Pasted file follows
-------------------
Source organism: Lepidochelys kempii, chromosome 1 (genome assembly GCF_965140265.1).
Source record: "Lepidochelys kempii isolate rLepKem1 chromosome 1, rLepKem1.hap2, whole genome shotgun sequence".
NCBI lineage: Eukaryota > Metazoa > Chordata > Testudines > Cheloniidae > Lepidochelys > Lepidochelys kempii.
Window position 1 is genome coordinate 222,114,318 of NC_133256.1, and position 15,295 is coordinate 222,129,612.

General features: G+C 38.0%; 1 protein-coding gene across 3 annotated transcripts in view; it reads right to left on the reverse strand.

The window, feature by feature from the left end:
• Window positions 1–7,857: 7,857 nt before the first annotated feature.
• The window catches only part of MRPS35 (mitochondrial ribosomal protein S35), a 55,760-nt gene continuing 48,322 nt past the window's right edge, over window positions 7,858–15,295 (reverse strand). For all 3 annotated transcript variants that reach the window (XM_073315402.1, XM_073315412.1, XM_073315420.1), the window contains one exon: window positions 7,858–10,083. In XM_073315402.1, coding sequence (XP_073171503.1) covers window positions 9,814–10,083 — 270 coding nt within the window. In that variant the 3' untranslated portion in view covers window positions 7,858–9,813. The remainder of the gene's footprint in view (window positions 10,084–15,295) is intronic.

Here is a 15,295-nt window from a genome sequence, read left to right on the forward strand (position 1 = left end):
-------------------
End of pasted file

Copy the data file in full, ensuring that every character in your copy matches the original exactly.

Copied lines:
Source organism: Lepidochelys kempii, chromosome 1 (genome assembly GCF_965140265.1).
Source record: "Lepidochelys kempii isolate rLepKem1 chromosome 1, rLepKem1.hap2, whole genome shotgun sequence".
NCBI lineage: Eukaryota > Metazoa > Chordata > Testudines > Cheloniidae > Lepidochelys > Lepidochelys kempii.
Window position 1 is genome coordinate 222,114,318 of NC_133256.1, and position 15,295 is coordinate 222,129,612.

General features: G+C 38.0%; 1 protein-coding gene across 3 annotated transcripts in view; it reads right to left on the reverse strand.

The window, feature by feature from the left end:
• Window positions 1–7,857: 7,857 nt before the first annotated feature.
• The window catches only part of MRPS35 (mitochondrial ribosomal protein S35), a 55,760-nt gene continuing 48,322 nt past the window's right edge, over window positions 7,858–15,295 (reverse strand). For all 3 annotated transcript variants that reach the window (XM_073315402.1, XM_073315412.1, XM_073315420.1), the window contains one exon: window positions 7,858–10,083. In XM_073315402.1, coding sequence (XP_073171503.1) covers window positions 9,814–10,083 — 270 coding nt within the window. In that variant the 3' untranslated portion in view covers window positions 7,858–9,813. The remainder of the gene's footprint in view (window positions 10,084–15,295) is intronic.

Here is a 15,295-nt window from a genome sequence, read left to right on the forward strand (position 1 = left end):